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Berkeley in 1835

BERKELEY, a parish in the hundred of Berkeley, in the county of Gloucester, 16 miles from Gloucester, 113 from London, is divided into the borough of Berkeley, the tithings of Alkington, Breadstone, Ham, Hamfallow, Hinton, and the chapelry of Stone. This place, according to Domesday survey, must have been of great extent, population, and opulence, the town itself being a royal demesne and free borough held of the crown ; and in that survey this town is one of the only two places in the county of Gloucester which are stated as having a market, Tewkesbury being the other. Here, also, in former times, was a wealthy nunnery, which owed its dissolution to Earl Godwin. The town, which consists of four streets diverging from the market-place, is situated on a small river called the Avon, which empties itself into the Severn, a mile and a half from the town.

In 1831 the inhabitants of the town were 901, and of the parish 3,899 : the latter contains 14,680 acres. The principal trade of the town is in coals, which are imported from the Forest of Dean in small vessels, which at spring-tides can come up to the town ; but this trade, owing to the diminution of the cloth manufacture in Gloucestershire, has of late considerably declined. The surrounding country consists almost entirely of rich meadow-lands, and the vale of Berkeley has long been deservedly celebrated for its excellent cheese. The west side of the parish is bounded by the Severn, which has here a width varying from two miles to three-quarters of a mile.

The parish church, dedicated to St. Mary, is a very large and handsome structure, in the pointed style. The west window is large, and very beautiful. Near the pulpit are two recumbent figures, which represent Thomas Lord Berkeley, and Margaret his wife. The former is the original of the character of that name in Shakespeare's play of "Richard the Second." A simple tablet in the chancel marks the burial place of Jenner, the discoverer of vaccination, who was a native of this place. Adjoining the chancel is the mausoleum of the Berkeley family, in which are several very curious monuments. In the church is sculptured a large toad, with the heads of two children under it, the tradition relating to which is that the toad devoured two of the children of one of the lords of Berkeley. The tower, which is square and modern, has six bells, and is situated at a considerable distance from the church. The living is a vicarage, of which Lord Segrave is the patron. The great tithes of the parish belong to the dean and chapter of Bristol. There is a chapel of ease at Stone, three miles distant from the church ; and of four chapels belonging to dissenters two are in the town and two in the tithings. Sunday schools are taught at the church and at the dissenting chapels ; and there is an endowed school for the education of 38 boys and girls in reading, writing, and arithmetic.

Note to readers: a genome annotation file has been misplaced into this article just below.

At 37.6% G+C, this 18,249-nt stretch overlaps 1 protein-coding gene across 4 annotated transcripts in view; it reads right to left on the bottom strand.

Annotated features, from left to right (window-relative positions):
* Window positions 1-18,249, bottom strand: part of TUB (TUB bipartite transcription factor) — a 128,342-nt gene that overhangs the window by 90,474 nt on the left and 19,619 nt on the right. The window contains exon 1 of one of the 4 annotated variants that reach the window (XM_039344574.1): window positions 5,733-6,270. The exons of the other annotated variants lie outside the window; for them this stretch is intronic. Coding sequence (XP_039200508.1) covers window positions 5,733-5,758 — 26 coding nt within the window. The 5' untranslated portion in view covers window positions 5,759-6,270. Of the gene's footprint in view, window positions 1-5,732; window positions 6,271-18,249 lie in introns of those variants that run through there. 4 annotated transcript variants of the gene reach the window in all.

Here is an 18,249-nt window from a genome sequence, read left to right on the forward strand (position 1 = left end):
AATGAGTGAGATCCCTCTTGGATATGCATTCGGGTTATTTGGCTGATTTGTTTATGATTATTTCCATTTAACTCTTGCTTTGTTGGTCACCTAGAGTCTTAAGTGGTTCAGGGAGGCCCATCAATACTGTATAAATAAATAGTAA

The fairs are on the 14th of May and the 1st of December. Tuesday is the market-day ; and there are markets for cattle on the first Tuesday in April, and the first Tuesday in November. A new market-house was erected in 1825, the town-hall over which is now used as a chapel by dissenters of the sect of Independents.